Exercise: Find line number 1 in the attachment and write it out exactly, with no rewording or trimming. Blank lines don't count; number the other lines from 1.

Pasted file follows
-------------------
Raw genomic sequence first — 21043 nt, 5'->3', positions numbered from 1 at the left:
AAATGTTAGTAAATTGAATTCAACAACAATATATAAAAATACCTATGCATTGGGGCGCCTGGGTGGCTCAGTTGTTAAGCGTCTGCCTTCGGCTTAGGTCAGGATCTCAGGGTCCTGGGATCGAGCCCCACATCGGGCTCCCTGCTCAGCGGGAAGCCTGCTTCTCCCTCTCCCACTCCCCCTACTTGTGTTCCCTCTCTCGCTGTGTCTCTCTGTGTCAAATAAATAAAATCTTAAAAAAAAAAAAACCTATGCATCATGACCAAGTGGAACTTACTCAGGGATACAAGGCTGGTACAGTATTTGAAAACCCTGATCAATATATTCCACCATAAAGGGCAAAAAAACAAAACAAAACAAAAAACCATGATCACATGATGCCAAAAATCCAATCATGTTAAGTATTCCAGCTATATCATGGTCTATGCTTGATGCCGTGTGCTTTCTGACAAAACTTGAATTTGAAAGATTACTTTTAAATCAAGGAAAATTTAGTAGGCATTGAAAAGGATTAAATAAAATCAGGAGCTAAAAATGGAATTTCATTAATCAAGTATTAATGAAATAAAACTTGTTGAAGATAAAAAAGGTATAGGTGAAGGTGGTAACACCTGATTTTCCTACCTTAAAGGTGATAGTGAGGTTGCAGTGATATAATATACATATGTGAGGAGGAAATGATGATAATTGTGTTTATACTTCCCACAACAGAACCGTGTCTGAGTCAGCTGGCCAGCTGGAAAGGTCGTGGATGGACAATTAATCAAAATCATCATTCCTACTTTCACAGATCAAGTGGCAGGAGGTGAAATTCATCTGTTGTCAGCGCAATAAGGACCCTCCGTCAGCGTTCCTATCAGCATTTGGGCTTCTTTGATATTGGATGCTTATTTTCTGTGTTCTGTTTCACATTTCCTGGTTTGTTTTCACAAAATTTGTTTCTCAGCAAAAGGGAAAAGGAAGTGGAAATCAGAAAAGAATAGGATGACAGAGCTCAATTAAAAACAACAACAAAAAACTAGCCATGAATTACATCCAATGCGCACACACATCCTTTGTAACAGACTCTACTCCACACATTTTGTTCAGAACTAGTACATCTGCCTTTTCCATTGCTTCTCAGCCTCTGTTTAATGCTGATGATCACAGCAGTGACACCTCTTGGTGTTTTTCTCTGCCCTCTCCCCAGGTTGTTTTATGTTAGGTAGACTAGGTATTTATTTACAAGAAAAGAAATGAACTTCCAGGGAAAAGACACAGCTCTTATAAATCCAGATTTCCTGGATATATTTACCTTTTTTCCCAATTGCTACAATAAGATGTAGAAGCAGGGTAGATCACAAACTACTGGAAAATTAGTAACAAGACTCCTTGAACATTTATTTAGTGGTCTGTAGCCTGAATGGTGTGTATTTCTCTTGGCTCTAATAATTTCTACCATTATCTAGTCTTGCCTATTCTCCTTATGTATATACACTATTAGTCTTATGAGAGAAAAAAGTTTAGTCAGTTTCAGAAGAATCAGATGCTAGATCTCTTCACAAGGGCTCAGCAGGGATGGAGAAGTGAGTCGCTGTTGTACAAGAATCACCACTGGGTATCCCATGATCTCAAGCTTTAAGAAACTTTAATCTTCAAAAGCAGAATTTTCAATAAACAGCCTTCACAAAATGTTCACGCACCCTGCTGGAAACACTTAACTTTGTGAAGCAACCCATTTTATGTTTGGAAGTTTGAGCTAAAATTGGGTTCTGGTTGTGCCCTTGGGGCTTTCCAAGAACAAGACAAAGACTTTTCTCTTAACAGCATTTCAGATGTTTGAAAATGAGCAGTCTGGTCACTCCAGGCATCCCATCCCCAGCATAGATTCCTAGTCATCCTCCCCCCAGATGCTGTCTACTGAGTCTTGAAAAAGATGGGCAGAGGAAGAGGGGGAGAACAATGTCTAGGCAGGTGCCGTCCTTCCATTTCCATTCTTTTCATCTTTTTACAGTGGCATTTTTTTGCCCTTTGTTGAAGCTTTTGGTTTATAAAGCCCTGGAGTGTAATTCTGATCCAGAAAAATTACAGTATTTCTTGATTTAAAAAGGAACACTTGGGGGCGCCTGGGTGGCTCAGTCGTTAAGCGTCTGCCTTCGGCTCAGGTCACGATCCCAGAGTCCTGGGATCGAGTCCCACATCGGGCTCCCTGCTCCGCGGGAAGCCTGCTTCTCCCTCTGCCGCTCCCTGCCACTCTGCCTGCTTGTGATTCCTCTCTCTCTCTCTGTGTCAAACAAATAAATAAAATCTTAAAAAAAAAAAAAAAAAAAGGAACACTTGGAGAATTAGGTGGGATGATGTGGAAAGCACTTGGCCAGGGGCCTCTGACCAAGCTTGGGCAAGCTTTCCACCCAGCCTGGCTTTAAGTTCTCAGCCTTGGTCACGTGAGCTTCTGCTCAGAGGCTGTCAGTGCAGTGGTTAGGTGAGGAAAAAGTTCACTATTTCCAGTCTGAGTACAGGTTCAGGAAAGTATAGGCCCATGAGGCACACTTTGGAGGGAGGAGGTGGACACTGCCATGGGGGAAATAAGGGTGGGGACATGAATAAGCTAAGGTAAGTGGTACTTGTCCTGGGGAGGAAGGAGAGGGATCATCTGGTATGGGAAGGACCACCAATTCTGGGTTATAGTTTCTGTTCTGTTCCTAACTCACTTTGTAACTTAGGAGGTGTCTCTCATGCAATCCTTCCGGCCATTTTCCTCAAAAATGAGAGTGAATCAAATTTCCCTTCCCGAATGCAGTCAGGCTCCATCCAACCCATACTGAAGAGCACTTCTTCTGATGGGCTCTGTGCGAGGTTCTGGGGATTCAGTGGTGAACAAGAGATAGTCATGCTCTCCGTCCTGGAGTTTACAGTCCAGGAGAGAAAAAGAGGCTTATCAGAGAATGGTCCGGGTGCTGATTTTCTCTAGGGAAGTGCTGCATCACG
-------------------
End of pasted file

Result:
Raw genomic sequence first — 21043 nt, 5'->3', positions numbered from 1 at the left: